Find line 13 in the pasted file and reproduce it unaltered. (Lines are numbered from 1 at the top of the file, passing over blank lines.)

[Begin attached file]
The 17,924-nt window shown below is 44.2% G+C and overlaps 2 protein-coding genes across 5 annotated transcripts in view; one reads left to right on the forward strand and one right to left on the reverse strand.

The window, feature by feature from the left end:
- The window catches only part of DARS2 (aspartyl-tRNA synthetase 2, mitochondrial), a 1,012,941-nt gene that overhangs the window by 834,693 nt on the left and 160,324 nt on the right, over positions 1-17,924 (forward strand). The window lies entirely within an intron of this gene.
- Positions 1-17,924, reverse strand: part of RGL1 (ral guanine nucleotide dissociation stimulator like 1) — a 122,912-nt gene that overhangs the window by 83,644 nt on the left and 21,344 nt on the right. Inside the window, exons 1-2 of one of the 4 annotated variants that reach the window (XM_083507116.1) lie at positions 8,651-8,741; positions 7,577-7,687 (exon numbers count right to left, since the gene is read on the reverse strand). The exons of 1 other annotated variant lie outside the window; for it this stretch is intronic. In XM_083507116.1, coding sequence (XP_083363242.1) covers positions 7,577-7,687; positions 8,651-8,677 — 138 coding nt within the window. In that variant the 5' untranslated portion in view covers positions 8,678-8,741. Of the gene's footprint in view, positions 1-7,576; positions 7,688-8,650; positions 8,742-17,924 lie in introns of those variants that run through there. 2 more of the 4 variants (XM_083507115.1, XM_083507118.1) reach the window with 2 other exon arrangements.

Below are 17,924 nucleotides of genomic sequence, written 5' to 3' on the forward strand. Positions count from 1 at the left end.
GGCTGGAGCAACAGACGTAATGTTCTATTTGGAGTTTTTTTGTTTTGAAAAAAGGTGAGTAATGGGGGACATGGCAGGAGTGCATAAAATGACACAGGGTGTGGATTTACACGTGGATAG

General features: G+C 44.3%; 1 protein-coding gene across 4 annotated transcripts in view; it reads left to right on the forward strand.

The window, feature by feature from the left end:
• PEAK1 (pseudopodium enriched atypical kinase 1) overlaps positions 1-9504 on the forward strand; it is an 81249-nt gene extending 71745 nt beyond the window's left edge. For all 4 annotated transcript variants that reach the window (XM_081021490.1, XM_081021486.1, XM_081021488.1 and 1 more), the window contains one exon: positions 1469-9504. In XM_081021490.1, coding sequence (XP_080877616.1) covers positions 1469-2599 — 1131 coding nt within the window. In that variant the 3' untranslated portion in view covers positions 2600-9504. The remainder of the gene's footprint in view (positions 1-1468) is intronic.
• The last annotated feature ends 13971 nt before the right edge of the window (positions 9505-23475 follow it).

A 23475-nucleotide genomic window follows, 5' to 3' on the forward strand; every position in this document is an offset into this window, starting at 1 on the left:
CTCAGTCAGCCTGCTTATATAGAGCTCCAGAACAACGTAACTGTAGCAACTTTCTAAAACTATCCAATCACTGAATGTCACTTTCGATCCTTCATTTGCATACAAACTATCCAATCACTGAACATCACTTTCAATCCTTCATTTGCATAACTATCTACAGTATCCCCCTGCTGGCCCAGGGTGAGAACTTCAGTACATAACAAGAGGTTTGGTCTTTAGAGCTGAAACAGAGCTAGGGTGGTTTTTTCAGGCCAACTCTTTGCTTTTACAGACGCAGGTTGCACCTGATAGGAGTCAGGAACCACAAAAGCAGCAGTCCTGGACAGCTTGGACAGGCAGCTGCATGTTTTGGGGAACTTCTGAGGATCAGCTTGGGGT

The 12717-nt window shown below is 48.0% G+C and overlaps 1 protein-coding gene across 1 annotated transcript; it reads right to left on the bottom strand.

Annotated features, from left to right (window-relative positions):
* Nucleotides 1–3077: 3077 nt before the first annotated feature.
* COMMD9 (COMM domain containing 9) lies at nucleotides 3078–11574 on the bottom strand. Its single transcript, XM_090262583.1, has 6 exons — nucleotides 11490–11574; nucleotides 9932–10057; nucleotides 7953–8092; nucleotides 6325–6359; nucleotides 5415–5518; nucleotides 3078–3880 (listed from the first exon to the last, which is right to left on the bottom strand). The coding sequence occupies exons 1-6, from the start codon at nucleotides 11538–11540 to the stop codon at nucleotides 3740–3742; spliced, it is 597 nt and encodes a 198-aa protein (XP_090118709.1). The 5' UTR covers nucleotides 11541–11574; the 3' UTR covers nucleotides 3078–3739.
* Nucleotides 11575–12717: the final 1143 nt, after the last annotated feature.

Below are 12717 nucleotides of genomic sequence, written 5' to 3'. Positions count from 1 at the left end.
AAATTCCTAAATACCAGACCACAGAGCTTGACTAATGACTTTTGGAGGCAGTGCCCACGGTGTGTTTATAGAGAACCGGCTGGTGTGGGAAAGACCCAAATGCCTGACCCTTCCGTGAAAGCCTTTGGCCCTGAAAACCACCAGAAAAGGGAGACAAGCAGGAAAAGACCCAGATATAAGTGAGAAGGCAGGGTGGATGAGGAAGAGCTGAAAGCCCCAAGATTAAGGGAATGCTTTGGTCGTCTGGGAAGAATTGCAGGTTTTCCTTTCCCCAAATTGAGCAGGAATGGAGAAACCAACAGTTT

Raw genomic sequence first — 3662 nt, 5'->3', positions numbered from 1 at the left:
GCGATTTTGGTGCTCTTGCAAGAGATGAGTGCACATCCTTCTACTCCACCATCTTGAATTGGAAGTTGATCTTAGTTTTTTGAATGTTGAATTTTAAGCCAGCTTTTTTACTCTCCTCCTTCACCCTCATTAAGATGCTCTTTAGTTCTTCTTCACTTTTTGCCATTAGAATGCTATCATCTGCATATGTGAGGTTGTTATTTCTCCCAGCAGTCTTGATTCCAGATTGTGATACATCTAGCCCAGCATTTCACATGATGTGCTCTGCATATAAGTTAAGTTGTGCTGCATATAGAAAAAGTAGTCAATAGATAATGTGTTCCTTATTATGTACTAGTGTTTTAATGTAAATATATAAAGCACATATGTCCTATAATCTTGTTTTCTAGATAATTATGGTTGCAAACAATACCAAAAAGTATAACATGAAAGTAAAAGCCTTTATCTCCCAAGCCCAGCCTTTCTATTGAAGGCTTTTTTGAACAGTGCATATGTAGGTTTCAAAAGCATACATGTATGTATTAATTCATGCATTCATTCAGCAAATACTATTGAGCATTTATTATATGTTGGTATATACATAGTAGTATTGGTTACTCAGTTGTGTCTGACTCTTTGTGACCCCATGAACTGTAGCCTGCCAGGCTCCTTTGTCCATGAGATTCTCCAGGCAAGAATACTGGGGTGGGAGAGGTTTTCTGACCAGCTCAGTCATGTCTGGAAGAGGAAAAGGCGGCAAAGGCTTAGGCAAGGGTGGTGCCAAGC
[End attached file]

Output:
The 12717-nt window shown below is 48.0% G+C and overlaps 1 protein-coding gene across 1 annotated transcript; it reads right to left on the bottom strand.